A review of “Nine Lives” by Jeanne Aufmuth

 

Stars: *** 1/2

Rating: R for language and mature themes

Run Time: 1 hour, 50 minutes

 

 

This loosely knit collection of women’s tales is the cinematic equivalent of a satisfying volume of delicious short stories.

Nine women tenuously connected by friends and fate are represented by short but powerful vignettes on love, loss, fear, anxiety and commitment. The camera swoops in on lives in progress, making itself at home for ten minutes plus and creeping out without closure but with a heady sense of continuation.

Powerhouse actresses take a stand with understated sway. A pregnant Robin Wright Penn runs into an old lover at the grocery store and burns with fragmentary longing. Sissy Spacek is torn between guilt and desire as she stands on the threshold of adultery.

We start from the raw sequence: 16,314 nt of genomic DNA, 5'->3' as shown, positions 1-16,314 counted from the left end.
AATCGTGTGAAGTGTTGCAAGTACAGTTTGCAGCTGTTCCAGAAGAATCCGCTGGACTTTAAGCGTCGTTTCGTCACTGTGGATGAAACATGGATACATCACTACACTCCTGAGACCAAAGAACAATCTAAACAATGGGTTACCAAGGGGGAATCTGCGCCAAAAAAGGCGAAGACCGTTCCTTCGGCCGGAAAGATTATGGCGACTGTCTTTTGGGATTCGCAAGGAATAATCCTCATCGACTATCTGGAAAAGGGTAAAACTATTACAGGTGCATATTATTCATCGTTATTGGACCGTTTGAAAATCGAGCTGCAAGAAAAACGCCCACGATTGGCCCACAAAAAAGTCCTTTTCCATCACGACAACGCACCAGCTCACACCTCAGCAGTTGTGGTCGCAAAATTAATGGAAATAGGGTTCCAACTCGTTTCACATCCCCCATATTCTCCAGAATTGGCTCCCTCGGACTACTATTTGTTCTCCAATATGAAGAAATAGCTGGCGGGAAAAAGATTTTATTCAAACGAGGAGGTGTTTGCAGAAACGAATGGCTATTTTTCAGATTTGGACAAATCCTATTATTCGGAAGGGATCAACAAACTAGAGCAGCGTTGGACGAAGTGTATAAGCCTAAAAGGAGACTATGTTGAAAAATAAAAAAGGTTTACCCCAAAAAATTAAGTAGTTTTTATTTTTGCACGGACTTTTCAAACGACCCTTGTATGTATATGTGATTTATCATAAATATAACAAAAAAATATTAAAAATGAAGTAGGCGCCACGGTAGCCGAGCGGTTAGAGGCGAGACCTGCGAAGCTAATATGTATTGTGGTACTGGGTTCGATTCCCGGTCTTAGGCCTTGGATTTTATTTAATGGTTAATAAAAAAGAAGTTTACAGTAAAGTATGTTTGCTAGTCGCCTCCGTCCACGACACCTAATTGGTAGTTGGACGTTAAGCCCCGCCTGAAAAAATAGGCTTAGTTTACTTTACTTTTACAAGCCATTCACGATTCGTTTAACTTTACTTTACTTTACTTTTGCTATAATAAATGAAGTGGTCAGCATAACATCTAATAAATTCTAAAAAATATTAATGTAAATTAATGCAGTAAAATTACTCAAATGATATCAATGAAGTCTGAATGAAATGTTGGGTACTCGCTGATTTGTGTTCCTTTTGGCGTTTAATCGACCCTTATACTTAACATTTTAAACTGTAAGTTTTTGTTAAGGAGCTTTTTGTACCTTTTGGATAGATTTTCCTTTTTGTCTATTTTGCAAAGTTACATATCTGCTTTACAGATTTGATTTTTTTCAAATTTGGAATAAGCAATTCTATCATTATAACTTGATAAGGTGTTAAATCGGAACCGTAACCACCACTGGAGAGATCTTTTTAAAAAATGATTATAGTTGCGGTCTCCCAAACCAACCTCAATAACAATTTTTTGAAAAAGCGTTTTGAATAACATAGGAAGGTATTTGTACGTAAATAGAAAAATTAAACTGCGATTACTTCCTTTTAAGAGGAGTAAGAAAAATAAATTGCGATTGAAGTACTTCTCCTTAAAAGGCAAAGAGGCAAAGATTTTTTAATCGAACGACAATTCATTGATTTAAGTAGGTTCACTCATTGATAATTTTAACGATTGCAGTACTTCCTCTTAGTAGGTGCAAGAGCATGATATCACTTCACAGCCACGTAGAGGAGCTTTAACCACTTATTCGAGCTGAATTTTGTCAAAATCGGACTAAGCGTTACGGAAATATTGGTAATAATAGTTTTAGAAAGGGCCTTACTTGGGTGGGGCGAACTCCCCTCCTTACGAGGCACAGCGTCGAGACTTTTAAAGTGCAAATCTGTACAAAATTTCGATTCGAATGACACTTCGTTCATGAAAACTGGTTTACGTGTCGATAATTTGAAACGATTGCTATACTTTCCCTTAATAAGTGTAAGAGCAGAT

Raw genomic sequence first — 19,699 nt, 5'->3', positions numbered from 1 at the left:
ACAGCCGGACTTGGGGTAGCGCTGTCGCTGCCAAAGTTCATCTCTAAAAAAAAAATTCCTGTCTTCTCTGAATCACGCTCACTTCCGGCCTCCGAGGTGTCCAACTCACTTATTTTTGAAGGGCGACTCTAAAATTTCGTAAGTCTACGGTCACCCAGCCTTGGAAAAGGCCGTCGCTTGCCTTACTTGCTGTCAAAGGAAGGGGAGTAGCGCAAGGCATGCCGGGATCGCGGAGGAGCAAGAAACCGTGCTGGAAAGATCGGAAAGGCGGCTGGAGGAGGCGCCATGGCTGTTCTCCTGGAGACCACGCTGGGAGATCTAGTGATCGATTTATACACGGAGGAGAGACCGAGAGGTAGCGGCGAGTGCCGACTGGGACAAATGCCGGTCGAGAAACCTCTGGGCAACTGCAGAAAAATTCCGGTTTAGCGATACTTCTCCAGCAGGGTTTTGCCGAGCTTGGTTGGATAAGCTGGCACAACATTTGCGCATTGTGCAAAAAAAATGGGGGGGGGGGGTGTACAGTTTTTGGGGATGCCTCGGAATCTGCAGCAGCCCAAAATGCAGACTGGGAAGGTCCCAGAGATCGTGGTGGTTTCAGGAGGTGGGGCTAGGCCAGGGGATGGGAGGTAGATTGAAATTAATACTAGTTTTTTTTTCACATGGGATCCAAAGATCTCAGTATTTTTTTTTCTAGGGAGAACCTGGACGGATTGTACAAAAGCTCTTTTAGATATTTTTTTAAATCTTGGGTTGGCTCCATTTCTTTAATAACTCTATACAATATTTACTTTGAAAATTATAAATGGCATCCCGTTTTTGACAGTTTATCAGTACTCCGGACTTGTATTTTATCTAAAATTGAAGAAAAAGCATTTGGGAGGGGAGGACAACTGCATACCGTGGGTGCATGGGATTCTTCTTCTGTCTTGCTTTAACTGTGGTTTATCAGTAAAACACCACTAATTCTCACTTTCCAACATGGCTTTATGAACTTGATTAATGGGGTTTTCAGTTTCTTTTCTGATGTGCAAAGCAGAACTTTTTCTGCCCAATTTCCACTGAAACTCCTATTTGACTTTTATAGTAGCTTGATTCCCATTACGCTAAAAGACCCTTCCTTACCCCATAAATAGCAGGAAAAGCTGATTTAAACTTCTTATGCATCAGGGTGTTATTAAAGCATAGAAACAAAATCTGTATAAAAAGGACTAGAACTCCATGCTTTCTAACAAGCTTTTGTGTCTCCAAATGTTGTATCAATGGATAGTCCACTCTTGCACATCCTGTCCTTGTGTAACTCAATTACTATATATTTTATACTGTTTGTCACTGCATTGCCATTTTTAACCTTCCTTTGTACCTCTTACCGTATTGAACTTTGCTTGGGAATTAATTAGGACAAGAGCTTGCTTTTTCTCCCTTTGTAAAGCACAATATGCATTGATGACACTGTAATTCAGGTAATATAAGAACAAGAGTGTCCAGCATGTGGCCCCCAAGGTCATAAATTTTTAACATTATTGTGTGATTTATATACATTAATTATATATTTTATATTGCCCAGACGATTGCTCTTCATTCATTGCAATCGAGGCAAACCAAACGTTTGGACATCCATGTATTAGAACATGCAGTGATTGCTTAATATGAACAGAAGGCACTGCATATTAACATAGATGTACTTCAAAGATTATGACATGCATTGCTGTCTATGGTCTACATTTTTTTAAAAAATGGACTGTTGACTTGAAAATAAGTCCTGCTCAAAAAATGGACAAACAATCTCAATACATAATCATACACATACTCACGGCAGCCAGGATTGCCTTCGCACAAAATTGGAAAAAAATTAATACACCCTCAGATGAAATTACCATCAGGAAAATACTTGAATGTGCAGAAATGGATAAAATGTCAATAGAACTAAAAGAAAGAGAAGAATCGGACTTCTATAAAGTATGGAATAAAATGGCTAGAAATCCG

Holly Hunter listens in apprehension as her main squeeze details their most intimate moments to friends while brilliant student Amanda Seyfriend is being crushed by the incessant the needs of her disabled dad and co-dependent mom.

These fleeting chapters are awash in the heightened state of emotion that is distinctly woman. Director Rodrigo García shoots each sketch in a single continuous take; no break in the consistency of sorrow or sentiment.

The men get their day in the sun too, a cornucopia of male talent from Joe Mantegna and Jason Isaacs to Stephen Dillane and Aidan Quinn.

Set-ups and pacing are intense and unfeigned; no smoke and mirrors and no Hollywood endings. Back-to-back interludes feel a bit lengthy but can’t dim the sensibility: I am woman, hear me roar.